Area hospitals ranked among the nation’s best
Three Western North Carolina hospitals were named among the best in the country in Healthgrades’ 2021 America’s Best Hospitals, announced on Feb. 9.
Asheville’s Mission Hospital was named one of America’s 50 Best Hospitals for the fourth year in a row, and Pardee UNC Health Care in Hendersonville was named among the 250 best hospitals, also for the fourth year in a row. Haywood Regional Medical Center in Clyde made the 250 Best Hospitals list for the first time.
Institutions recognized on those lists demonstrated positive clinical outcomes for patients across at least 21 of 32 common inpatient conditions and procedures. According to a Pardee press release, “In the 2021 model year, patients treated in hospitals achieving the award had, on average, a 27% lower risk of dying than if they were treated in hospitals that did not receive the award, as measured across 19 rated conditions and procedures for which mortality is the outcome.”
More information about the lists is available at avl.mx/90m.
New open insurance enrollment period underway
As part of his new administration’s response to the coronavirus pandemic, President Joe Biden opened a special enrollment period for the federal health insurance marketplace Feb. 15 through Saturday, May 15. The move allows those without health insurance to purchase coverage through HealthCare.gov without waiting for a qualifying event or the annual open enrollment period at the end of the year.
In a press release, Mike Causey, commissioner of the N.C. Department of Insurance, said that nine out of 10 consumers enrolled in marketplace coverage “receive some sort of financial help, with 75% of consumers purchasing a plan for $50 or less per month after receiving assistance.”
Local organizations, including Pisgah Legal Services, are assisting those who wish to apply for coverage. Contact Pisgah Legal at 828-210-3404 or visit avl.mx/90r for an appointment.
State Alzheimer’s disease advocacy day set for March 11
A virtual advocacy day organized by the Alzheimer’s Association invites the public to speak for the needs and rights of people living with Alzheimer’s disease and their families. Attendees will learn about the legislative process, engage in virtual discussions with elected officials and share their personal stories.
Attendees are invited to join (via video or phone) for the entire free event, which takes place 9 a.m.-2 p.m., or just the discussions that interest them most. Registration is required by Tuesday, March 2, to ensure advocates receive the proper resources, and attendees will be asked to participate in a training call ahead of the event. Access the full schedule and sign up at avl.mx/90n or call 800-272-3900.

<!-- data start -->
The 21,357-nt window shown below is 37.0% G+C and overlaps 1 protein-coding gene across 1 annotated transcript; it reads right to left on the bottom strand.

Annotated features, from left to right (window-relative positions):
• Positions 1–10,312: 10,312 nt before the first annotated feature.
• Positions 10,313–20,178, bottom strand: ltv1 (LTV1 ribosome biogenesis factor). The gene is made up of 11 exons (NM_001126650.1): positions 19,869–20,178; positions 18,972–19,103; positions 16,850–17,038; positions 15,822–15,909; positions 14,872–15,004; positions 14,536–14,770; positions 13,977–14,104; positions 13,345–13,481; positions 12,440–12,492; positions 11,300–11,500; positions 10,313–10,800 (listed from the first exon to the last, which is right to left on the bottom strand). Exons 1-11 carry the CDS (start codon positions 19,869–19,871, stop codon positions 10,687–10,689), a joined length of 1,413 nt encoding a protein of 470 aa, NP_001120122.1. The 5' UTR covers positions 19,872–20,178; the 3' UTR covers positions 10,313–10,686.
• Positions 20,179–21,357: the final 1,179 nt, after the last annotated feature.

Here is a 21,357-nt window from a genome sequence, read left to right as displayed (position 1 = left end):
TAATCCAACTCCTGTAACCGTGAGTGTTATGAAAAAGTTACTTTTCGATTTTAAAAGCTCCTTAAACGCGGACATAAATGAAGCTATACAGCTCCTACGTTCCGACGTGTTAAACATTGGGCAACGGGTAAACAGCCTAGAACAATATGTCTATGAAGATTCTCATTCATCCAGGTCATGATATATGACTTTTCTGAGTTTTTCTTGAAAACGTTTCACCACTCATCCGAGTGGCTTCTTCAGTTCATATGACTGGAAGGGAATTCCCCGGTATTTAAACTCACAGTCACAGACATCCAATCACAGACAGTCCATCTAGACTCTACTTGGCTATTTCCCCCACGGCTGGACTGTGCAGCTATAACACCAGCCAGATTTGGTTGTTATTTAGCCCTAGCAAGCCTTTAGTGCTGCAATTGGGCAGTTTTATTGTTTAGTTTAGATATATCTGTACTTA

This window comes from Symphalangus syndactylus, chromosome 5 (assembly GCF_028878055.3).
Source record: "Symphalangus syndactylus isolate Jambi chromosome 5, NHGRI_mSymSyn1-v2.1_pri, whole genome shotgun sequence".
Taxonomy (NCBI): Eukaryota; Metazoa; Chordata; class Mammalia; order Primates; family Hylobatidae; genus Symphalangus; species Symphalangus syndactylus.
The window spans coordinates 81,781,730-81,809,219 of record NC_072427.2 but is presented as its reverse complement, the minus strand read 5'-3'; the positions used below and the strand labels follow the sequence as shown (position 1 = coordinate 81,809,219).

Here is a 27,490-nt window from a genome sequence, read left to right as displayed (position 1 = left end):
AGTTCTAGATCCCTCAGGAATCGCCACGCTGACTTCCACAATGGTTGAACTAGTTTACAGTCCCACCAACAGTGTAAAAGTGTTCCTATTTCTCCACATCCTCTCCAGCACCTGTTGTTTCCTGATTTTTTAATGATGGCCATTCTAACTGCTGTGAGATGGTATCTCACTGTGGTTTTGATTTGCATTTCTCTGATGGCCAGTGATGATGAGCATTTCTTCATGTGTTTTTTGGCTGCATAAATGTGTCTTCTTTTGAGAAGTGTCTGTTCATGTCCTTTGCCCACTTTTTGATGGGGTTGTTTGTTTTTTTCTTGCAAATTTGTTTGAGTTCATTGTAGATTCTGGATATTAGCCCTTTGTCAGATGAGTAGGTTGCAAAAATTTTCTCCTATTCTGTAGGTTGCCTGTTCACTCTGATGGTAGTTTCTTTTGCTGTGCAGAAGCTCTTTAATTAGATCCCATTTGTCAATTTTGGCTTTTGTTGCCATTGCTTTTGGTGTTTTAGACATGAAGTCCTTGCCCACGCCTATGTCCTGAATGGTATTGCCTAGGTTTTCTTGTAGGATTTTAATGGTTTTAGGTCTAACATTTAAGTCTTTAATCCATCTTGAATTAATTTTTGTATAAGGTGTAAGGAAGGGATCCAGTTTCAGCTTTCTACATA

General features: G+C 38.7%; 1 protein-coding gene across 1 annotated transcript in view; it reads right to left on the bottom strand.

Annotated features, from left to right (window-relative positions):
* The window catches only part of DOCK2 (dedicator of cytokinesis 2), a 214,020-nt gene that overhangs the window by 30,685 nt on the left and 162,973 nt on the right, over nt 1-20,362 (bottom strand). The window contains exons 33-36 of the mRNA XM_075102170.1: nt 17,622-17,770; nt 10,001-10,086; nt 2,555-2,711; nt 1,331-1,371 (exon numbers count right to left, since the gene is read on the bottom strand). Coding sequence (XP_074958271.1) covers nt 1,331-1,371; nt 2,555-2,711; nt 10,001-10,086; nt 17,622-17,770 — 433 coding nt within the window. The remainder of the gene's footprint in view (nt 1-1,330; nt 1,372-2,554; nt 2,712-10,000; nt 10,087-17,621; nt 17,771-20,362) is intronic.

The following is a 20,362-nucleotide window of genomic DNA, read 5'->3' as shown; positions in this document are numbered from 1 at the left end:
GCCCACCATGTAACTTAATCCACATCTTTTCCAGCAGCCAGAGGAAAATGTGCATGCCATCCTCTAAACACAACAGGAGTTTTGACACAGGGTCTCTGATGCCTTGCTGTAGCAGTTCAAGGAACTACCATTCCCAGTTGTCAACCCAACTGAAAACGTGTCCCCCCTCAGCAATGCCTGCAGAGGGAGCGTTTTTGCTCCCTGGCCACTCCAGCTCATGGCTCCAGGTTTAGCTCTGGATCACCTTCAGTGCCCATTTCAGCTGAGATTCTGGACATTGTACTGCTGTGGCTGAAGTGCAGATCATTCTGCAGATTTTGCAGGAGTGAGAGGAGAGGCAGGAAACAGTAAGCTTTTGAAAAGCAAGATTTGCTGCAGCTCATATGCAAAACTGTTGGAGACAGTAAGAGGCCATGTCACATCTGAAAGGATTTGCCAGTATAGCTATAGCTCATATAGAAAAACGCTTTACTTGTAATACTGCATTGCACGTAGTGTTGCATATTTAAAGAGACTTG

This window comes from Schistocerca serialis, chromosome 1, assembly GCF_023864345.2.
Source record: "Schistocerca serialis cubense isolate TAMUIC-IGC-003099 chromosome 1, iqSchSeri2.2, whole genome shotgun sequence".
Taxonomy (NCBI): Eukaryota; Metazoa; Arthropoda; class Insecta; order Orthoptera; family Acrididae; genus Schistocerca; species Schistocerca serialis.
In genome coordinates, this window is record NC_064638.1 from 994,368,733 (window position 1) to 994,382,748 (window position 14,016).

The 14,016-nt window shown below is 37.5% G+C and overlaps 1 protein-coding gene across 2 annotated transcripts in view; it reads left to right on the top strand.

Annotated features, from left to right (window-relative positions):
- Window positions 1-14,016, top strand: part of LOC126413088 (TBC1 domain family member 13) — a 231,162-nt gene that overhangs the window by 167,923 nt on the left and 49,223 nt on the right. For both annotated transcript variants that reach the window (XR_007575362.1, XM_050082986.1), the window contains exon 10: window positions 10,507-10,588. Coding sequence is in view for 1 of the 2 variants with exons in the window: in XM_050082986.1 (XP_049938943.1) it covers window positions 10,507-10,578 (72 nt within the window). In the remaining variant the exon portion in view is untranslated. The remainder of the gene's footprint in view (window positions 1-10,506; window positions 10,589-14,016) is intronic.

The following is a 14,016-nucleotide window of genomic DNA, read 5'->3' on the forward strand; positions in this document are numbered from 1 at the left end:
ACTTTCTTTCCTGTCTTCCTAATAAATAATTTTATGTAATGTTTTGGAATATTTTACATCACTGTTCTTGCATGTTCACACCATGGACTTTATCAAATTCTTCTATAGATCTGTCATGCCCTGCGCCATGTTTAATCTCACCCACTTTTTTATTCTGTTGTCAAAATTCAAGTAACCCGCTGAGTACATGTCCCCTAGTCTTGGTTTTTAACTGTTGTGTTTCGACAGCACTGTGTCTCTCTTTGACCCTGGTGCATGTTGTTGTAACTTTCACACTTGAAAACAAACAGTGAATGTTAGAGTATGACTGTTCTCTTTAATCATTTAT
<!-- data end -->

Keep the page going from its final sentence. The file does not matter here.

New report: NC children’s health outcomes worsening
The 2021 Child Health Report Card released Feb. 16 shows North Carolina failing in several areas, including mental health, substance use, birth outcomes and housing and economic security. Published every two years by NC Child and the N.C. Institute of Medicine, the study examines 15 indicators of child health. Though the data on which the report card is based predates the coronavirus pandemic, the study’s authors say COVID-19 and its associated economic downturn have likely deepened children’s health disparities.
Several of the state’s grades have fallen since the previous Child Health Report Card was released in 2019:
- Breastfeeding fell from a B to a C.
- Birth outcomes — including infant mortality — fell from a D to an F.
- Substance use fell from a D to an F, driven by the massive increase in youth vaping.
- Mental health fell from a D to an F, with youth suicide attempts continuing to climb even before the pandemic.
On the positive side, the report card gives the state an A for child health coverage but notes that rates of child and parent coverage were declining before the pandemic. That trend is expected to have accelerated as parents have lost employer-sponsored health insurance.
The Child Health Report Card, as well as data sources and infographics, are available at avl.mx/90q.
- February is school-based health centers awareness month, and Blue Ridge Health is celebrating the positive impact of the 17 SBHCs the community health care organization operates in Western North Carolina. According to a press release, “SBHCs allow children to access acute care, behavioral health services, health education and more within their school. Having these medical resources within a school prevents children from having to leave during the school day and reduces the number of absences they encounter, which helps prevent them from getting behind in their coursework.” The centers are particularly crucial for delivering care in areas underserved by medical practitioners.
- Vaya Health and Access Family Services announced a new initiative to develop specialized foster homes for youths with autism spectrum disorder. According to a press release, children with autism are more likely than their typically developing peers to enter foster care and often move among multiple placements, resulting in increased trauma and a reduced likelihood of reunification with their family of origin. Those interested in becoming a licensed professional foster parent to a child with autism can visit avl.mx/90s for more information.
- The federal Veterans Health Administration is offering a free online six-week program for caregivers struggling with the added challenges of isolation and stress during the coronavirus pandemic. For more information about the Building Better Caregivers series and to apply, visit avl.mx/90t.
- Asheville Wellness Tours will host an online cooking class with local chef J Chong to benefit the nonprofit Asheville Strong. Tickets for the Thursday, Feb. 25, demo are $20 at avl.mx/90u.